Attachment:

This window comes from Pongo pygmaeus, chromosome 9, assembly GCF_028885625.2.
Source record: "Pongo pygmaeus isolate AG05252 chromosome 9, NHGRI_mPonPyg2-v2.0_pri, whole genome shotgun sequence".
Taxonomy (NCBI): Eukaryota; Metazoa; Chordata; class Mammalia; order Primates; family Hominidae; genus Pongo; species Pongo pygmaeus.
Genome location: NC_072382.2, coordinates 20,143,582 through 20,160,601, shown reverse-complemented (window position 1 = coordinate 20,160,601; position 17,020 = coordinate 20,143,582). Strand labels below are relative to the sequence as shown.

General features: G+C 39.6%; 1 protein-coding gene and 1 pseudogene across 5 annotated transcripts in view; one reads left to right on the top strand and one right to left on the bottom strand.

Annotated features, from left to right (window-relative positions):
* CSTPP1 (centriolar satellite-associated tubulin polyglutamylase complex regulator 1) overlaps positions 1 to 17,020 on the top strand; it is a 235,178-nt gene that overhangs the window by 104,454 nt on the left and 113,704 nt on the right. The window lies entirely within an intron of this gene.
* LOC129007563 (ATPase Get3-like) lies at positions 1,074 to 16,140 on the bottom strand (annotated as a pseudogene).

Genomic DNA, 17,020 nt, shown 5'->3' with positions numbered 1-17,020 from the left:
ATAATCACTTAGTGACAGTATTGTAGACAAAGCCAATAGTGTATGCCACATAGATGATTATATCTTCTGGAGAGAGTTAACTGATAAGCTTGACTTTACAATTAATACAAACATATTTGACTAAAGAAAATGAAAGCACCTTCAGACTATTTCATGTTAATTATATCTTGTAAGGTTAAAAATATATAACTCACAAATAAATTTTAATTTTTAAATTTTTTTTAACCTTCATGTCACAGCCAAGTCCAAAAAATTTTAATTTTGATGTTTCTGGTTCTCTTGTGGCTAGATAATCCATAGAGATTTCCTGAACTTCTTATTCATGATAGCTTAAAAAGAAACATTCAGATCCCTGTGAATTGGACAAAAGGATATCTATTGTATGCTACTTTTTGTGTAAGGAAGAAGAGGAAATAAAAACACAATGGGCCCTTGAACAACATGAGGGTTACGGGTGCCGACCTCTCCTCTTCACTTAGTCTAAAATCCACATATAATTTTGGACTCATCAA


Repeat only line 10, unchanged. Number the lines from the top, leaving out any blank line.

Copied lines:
ATAATCACTTAGTGACAGTATTGTAGACAAAGCCAATAGTGTATGCCACATAGATGATTATATCTTCTGGAGAGAGTTAACTGATAAGCTTGACTTTACAATTAATACAAACATATTTGACTAAAGAAAATGAAAGCACCTTCAGACTATTTCATGTTAATTATATCTTGTAAGGTTAAAAATATATAACTCACAAATAAATTTTAATTTTTAAATTTTTTTTAACCTTCATGTCACAGCCAAGTCCAAAAAATTTTAATTTTGATGTTTCTGGTTCTCTTGTGGCTAGATAATCCATAGAGATTTCCTGAACTTCTTATTCATGATAGCTTAAAAAGAAACATTCAGATCCCTGTGAATTGGACAAAAGGATATCTATTGTATGCTACTTTTTGTGTAAGGAAGAAGAGGAAATAAAAACACAATGGGCCCTTGAACAACATGAGGGTTACGGGTGCCGACCTCTCCTCTTCACTTAGTCTAAAATCCACATATAATTTTGGACTCATCAA